• Rogue One, screenplay by Chris Weitz and Tony Gilroy, directed by Gareth Edwards (Lucasfilm/Allison Shearmur Productions/Black Hangar Studios/Stereo D/Walt
  • Disney Pictures)
  • Stranger Things, Season One, created by the Duffer Brothers (21 Laps Entertainment/Monkey Massacre)

Best Dramatic Presentation, Short Form

WINNER: The Expanse: “Leviathan Wakes”, written by Mark Fergus and Hawk Ostby, directed by Terry McDonough (SyFy)

  • Black Mirror: “San Junipero”, written by Charlie Brooker, directed by Owen Harris (House of Tomorrow)
  • Doctor Who: “The Return of Doctor Mysterio”, written by Steven Moffat, directed by Ed Bazalgette (BBC Cymru Wales)
  • Game of Thrones: “Battle of the Bastards”, written by David Benioff and D. B. Weiss, directed by Miguel Sapochnik (HBO)
  • Game of Thrones: “The Door”, written by David Benioff and D. B. Weiss, directed by Jack Bender (HBO)
  • Splendor & Misery [album], by Clipping (Daveed Diggs, William Hutson, Jonathan Snipes)

Best Editor, Short Form

WINNER: Ellen Datlow

  • John Joseph Adams
  • Neil Clarke
  • Jonathan Strahan
  • Lynne M. Thomas & Michael Damian Thomas
  • Sheila Williams

Best Editor, Long Form

WINNER: Liz Gorinsky

  • Vox Day
  • Sheila E. Gilbert
  • Devi Pillai
  • Miriam Weinberg
  • Navah Wolfe

Best Professional Artist

WINNER: Julie Dillon

  • Galen Dara
  • Chris McGrath
  • Victo Ngai
  • John Picacio
  • Sana Takeda

Best Semiprozine

WINNER: Uncanny Magazine, edited by Lynne M. Thomas & Michael Damian Thomas, Michi Trota, Julia Rios, and podcast produced by Erika Ensign & Steven Schapansky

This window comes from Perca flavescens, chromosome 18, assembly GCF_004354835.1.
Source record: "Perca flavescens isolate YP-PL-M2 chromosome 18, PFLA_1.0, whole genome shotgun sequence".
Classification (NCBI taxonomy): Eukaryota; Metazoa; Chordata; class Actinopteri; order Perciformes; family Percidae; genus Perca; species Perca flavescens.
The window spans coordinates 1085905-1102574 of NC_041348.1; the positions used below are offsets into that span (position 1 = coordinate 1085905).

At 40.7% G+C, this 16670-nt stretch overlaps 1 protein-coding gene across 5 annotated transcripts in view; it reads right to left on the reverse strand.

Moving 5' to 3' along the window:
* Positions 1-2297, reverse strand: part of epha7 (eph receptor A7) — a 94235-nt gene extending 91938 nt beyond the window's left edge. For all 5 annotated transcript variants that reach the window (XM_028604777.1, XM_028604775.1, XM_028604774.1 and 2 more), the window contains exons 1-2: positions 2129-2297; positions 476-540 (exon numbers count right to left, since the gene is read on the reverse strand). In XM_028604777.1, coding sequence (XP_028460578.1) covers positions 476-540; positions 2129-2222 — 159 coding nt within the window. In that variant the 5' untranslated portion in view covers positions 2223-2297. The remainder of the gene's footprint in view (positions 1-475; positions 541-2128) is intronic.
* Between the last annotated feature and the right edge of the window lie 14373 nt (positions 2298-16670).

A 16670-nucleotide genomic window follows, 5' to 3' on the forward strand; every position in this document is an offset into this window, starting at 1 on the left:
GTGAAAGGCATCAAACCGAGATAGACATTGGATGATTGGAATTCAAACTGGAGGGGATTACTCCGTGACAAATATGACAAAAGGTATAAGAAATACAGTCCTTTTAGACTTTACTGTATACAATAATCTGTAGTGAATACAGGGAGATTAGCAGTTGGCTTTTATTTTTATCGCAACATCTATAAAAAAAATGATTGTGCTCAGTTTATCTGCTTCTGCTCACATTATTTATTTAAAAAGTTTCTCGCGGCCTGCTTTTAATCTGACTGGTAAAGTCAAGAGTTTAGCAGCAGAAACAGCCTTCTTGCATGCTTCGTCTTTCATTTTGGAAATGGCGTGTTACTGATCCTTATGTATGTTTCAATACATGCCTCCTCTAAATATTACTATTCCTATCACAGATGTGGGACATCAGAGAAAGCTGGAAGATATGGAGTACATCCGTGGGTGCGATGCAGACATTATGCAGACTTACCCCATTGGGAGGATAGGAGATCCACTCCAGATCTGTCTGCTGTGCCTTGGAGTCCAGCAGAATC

• Beneath Ceaseless Skies, editor-in-chief and publisher Scott H. Andrews
  • Cirsova Heroic Fantasy and Science Fiction Magazine, edited by P. Alexander
  • GigaNotoSaurus, edited by Rashida J. Smith
  • Strange Horizons, edited by Niall Harrison, Catherine Krahe, Vajra Chandrasekera, Vanessa Rose Phin, Li Chua, Aishwarya Subramanian, Tim Moore, Anaea Lay, and the Strange Horizons staff
  • The Book Smugglers, edited by Ana Grilo and Thea James

Best Fanzine

WINNER: Lady Business, edited by Clare, Ira, Jodie, KJ, Renay, and Susan

  • Castalia House Blog, edited by Jeffro Johnson
  • Journey Planet, edited by James Bacon, Chris Garcia, Esther MacCallum-Stewart, Helena Nash, Errick Nunnally, Pádraig Ó Méalóid, Chuck Serface, and Erin Underwood
  • nerds of a feather, flock together, edited by The G, Vance Kotrla, and Joe Sherry
  • Rocket Stack Rank, edited by Greg Hullender and Eric Wong
  • SF Bluestocking, edited by Bridget McKinney

Best Fancast

WINNER: Tea and Jeopardy, presented by Emma Newman with Peter Newman

  • The Coode Street Podcast, presented by Gary K. Wolfe and Jonathan Strahan
  • Ditch Diggers, presented by Mur Lafferty and Matt Wallace
  • Fangirl Happy Hour, presented by Ana Grilo and Renay Williams
  • Galactic Suburbia, presented by Alisa Krasnostein, Alexandra Pierce and Tansy Rayner Roberts, produced by Andrew Finch
  • The Rageaholic, presented by RazörFist

Best Fan Writer

WINNER: Abigail Nussbaum

  • Mike Glyer
  • Jeffro Johnson
  • Natalie Luhrs
  • Foz Meadows
  • Chuck Tingle

Best Fan Artist

WINNER: Elizabeth Leggett

  • Ninni Aalto
  • Vesa Lehtimäki
  • Likhain (M. Sereno)
  • Spring Schoenhuth
  • Steve Stiles

Best Series

WINNER: The Vorkosigan Saga, by Lois McMaster Bujold (Baen)

  • The Craft Sequence, by Max Gladstone (Tor Books)
  • The Expanse, by James S.A. Corey (Orbit US / Orbit UK)
  • The October Daye Books, by Seanan McGuire (DAW / Corsair)
  • The Peter Grant / Rivers of London series, by Ben Aaronovitch (Gollancz / Del Rey / DAW / Subterranean)
  • The Temeraire series, by Naomi Novik (Del Rey / Harper Voyager UK)

The John W. Campbell Award for Best New Writer

WINNER: Ada Palmer (1st year of eligibility)

  • Sarah Gailey (1st year of eligibility)
  • J. Mulrooney (1st year of eligibility)
  • Malka Older (2nd year of eligibility)
  • Laurie Penny (2nd year of eligibility)
  • Kelly Robson (2nd year of eligibility)

To quote Best Semiprozine Hugo Award winners Julia Rios and Michi Trota, “We are diverse, and diversity is our strength.”

Onward.